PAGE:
Slave Life In The Antebellum South Analysis

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1. The insight that each of these sources offers into slave life in the antebellum South is how slaves lived, worked, and were treated by their masters. The narratives talk about their nature of work, culture, and family in their passages. For example, in Solomon Northup 's passage he describes how he worked in the cotton field. Northup said that "An ordinary day 's work is considered two hundred pounds. A slave who is accustomed to picking, is punished, if he or she brings less quantity than that," (214). Northup explains how much cotton slaves had to bring from the cotton field and if a slave brought less or more weight than their previous weight ins then the slave is whipped because they were either slacking or have no been working to their …show more content…

Many of them believe in what they call "conjuration," tricking, and witchcraft; and some of them pretend to understand the art, and say that by it they can prevent their masters from exercising their will over slaves," (209). In these sentences Bibb 's describes how slaves would perform or create a remedy so that their masters would not abuse them from flogging them. All of the narrative talk about how their family was while being a slave. Henry Bibb 's had a child, Mary Frances, and had to leave her when "she was large enough to creep over the floor after her parents, and climb up by a chair," (210), when he and his wife went to work. Bibb 's left his child with his master mistress and she would slap Mary Frances on the face leave a handprint because she was crying when her parents left. Many slaves ran away but Bibb 's ran away to go look for his family because he was separated from them. In Harriet Jacobs passage she describes about how she was born a slave and her father was a skillful worker. Jacobs explains in her narrative about her father 's "wish was to purchase his children; but, though he several times offered his hard earnings for that purpose , he never succeeded," …show more content…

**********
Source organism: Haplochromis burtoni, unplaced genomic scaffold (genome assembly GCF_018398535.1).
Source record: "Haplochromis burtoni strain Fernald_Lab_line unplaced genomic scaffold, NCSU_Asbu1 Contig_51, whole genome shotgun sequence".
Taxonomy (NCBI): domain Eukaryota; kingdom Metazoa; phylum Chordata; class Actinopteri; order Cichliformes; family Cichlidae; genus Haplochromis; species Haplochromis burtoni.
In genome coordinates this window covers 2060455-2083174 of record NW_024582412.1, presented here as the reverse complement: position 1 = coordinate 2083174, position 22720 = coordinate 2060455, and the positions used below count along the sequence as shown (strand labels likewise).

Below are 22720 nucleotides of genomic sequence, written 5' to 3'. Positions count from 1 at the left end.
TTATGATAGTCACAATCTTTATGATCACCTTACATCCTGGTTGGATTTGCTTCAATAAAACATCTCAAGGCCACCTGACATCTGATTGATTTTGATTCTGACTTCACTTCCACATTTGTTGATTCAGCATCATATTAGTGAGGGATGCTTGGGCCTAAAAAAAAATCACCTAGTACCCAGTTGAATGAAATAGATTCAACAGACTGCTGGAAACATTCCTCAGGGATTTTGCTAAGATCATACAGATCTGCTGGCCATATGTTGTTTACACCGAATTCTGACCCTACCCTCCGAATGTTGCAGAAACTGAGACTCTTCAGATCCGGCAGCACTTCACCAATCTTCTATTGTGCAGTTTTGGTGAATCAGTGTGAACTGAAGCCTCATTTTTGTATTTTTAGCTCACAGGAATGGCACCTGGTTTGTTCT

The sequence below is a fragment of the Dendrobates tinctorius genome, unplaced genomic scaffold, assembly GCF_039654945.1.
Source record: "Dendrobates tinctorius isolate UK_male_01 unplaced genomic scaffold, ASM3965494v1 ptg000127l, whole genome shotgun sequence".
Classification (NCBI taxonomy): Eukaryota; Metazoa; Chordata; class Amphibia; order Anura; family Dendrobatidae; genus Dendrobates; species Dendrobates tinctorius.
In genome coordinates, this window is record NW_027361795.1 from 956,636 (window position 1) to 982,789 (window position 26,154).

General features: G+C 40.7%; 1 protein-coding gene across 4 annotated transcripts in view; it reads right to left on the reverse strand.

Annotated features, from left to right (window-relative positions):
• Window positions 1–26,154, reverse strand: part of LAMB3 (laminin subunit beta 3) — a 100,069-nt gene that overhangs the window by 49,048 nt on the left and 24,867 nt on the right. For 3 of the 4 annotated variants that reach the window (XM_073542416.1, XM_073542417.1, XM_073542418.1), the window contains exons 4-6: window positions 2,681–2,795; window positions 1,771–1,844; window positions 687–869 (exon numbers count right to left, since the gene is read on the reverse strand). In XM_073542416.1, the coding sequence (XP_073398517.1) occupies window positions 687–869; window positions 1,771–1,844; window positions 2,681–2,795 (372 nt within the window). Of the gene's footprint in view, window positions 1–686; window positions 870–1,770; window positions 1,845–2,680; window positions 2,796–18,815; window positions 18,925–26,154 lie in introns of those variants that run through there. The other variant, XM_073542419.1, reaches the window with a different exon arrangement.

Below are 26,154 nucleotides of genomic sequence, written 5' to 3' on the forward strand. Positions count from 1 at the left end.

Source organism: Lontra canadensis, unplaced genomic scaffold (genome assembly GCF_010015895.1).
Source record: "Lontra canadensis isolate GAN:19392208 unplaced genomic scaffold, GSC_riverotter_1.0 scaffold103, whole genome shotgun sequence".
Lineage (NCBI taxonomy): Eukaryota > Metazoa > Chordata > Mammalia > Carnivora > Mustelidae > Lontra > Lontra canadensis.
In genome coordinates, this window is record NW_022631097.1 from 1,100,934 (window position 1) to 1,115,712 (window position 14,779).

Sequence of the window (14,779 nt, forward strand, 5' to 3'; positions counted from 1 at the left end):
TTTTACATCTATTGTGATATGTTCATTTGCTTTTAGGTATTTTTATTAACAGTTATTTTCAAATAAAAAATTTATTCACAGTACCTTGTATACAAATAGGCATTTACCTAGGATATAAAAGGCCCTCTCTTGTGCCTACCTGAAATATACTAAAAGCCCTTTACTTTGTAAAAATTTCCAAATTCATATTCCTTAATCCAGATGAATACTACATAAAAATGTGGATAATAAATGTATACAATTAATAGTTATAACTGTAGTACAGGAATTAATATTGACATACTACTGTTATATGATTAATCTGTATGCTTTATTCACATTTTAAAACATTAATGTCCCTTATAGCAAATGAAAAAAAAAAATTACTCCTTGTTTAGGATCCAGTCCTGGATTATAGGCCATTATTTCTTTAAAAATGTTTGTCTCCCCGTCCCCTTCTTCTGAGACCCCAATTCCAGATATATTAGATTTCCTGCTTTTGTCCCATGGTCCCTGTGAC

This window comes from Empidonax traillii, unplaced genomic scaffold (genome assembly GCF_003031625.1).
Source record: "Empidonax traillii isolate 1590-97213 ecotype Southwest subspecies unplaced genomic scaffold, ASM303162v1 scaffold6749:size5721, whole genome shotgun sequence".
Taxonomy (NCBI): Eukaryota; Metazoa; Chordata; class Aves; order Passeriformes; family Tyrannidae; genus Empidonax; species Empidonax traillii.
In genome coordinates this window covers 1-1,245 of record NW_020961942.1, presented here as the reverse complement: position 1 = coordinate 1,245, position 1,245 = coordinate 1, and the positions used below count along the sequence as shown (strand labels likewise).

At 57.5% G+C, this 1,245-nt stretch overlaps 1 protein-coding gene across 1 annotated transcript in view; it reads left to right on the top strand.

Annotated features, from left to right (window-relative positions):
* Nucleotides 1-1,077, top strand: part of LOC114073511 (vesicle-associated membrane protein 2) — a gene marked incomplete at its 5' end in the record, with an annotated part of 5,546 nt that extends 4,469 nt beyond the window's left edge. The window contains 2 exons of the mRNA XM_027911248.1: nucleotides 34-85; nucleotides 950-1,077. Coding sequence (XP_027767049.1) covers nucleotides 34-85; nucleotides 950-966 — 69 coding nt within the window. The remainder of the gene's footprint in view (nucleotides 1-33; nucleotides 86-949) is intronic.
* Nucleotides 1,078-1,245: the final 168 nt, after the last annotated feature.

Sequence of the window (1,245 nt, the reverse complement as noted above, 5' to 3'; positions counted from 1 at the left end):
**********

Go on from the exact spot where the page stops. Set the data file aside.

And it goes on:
The narratives were written by African Americans, but read overwhelmingly by white audiences and in these narratives there is evidence that show Bibb, Northup, and Jacobs had their white audience in their mind while creating their stories. In Henry Bibb 's passage he states that "Both parties are caught in the act by a white person, the slave is punished with the lash, while the white man is often punished with both lynched and common law," (209). "The slave holders are generally rich, artistic, overbearing; and they look with utter contempt upon a poor laboring man, who earns his bread by the "sweat of his brow," whether he be moral or immoral, honest or dishonest," (209). In these sentences Bibb 's had his mind on the white audience due to the way he was describing the slaveholders and how a white person was not punished with lashes. Solomon Northup "He fears he will be caught lagging through the day; he fears to approach the gin-house with his basket-load of cotton at night; he fears, when he lies down, that he will oversleep himself in the morning," (215). Northup wanted to describe to the white audience how slaves and himself were scared for there lives everyday being a slave while working for their masters, and how much pain the master 's caused slaves. In Harriet Jacobs passaged she says "O, what days and nights of fear and sorrow that man caused me! Reader, it is not to awaken sympathy for myself that I am telling you truthfully what I suffered in slavery. I do

In this essay, the author

  • Analyzes how the narratives offer insight into slave life in the antebellum south: how slaves lived, worked, and were treated by their masters.
  • Analyzes how bibb and northup's accounts of their confrontation with their masters differ from jacob & her master because dr. flint doesn't abuse her.
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